Remember the term respect your elders? (Showing my age, I know.) Each time I attend a car auction I am often shocked at the “not sold” or what I term dismal money exchanged for what are remarkable vehicles which have reached or almost reached the 100 year old mark. Some of these cars are lookers, others a mechanics’s dream but the handcrafted details and newly created engineering encased in these early automobiles leaves me wondering why do they garner such little respect? Have you ever heard of a 1906 Adams-Farwell 6A Connolly Runabout? 1912 Rolls Royce Silver Ghost Labourdette Torpedo1913 Pierce-Arrow 38-C Runabout
Name is not always indicative of value either. Some big names get big money while others sit there. A 1919 Pierce-Arrow Model 38 Dual Valve Four Passenger Roadster faltered during the 2012 Gooding & Company Pebble Beach auction at a mere $140,000 – not sold. However a 1917 Packard Twin Six 2-35 Landaulet went home with a new owner for $175,000.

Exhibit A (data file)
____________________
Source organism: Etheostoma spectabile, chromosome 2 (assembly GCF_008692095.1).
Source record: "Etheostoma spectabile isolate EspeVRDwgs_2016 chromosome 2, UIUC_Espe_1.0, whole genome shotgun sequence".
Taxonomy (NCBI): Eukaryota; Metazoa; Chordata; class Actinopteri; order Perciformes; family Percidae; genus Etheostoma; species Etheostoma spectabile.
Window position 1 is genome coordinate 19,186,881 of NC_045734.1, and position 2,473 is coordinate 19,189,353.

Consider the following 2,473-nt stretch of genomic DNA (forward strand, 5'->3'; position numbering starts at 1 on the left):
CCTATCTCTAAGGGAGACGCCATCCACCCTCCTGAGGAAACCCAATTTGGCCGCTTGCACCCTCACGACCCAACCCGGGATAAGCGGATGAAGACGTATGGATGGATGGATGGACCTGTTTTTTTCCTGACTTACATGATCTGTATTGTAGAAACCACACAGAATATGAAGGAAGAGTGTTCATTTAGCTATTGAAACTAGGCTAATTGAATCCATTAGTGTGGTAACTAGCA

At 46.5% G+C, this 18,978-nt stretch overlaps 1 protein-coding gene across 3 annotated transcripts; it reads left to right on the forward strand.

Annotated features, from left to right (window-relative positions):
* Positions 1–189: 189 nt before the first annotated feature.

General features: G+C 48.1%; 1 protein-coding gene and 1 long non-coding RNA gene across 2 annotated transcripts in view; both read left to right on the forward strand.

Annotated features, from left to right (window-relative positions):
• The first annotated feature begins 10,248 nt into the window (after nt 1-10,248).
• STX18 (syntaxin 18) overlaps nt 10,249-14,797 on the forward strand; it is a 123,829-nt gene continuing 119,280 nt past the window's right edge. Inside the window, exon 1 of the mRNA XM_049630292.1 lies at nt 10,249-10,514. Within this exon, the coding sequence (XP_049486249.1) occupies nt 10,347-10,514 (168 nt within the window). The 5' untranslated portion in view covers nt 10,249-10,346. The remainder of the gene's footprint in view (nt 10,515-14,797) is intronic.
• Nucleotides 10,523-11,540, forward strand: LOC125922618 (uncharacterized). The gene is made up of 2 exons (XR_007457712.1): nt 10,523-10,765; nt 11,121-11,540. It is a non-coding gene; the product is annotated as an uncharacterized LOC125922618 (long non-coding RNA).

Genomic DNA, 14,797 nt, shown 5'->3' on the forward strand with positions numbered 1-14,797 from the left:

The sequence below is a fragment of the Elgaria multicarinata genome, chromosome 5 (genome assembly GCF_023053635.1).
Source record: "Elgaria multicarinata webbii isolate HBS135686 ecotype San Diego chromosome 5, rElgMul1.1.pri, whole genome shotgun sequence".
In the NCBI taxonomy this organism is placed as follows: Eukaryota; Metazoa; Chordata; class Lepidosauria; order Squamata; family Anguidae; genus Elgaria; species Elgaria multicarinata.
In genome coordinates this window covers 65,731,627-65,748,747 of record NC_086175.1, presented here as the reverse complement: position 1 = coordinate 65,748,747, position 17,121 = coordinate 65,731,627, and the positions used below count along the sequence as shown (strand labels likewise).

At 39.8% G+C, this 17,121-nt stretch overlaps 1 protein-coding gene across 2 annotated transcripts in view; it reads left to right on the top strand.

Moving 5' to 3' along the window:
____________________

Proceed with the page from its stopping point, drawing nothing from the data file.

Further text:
What I can tell is these centenarians seem to get very little respect. Those big (often) brass headlamps, luxurious coach building and marvels of engineering genius are passed over for something sleeker and not always easier to care for.
Imagine the shear fortitude it must have taken these men to truly innovate before so many others, but many car people just look the other way. Why? Why? Why? If we don’t take an interest and preserve these they could be gone. Do we really need one more Pontiac GTO or phony Shelby Cobra? Seriously though, we can’t just rely on Jay (Leno) to preserve everything – but what a fine job he does. Nice car blog too.
For more Pebble Beach Concours d’Elegance and Car Week coverage check out my earlier posts:
- Happy New Year with Rolls Royce Models Which Turn 100
- It’s Okay To Look At My Rear
- A Nice Ghost: The Rolls-Royce Silver Ghost
- Pebble Beach 2011 Concours d’Elegance Field Highlights
- Whittell Duesenberg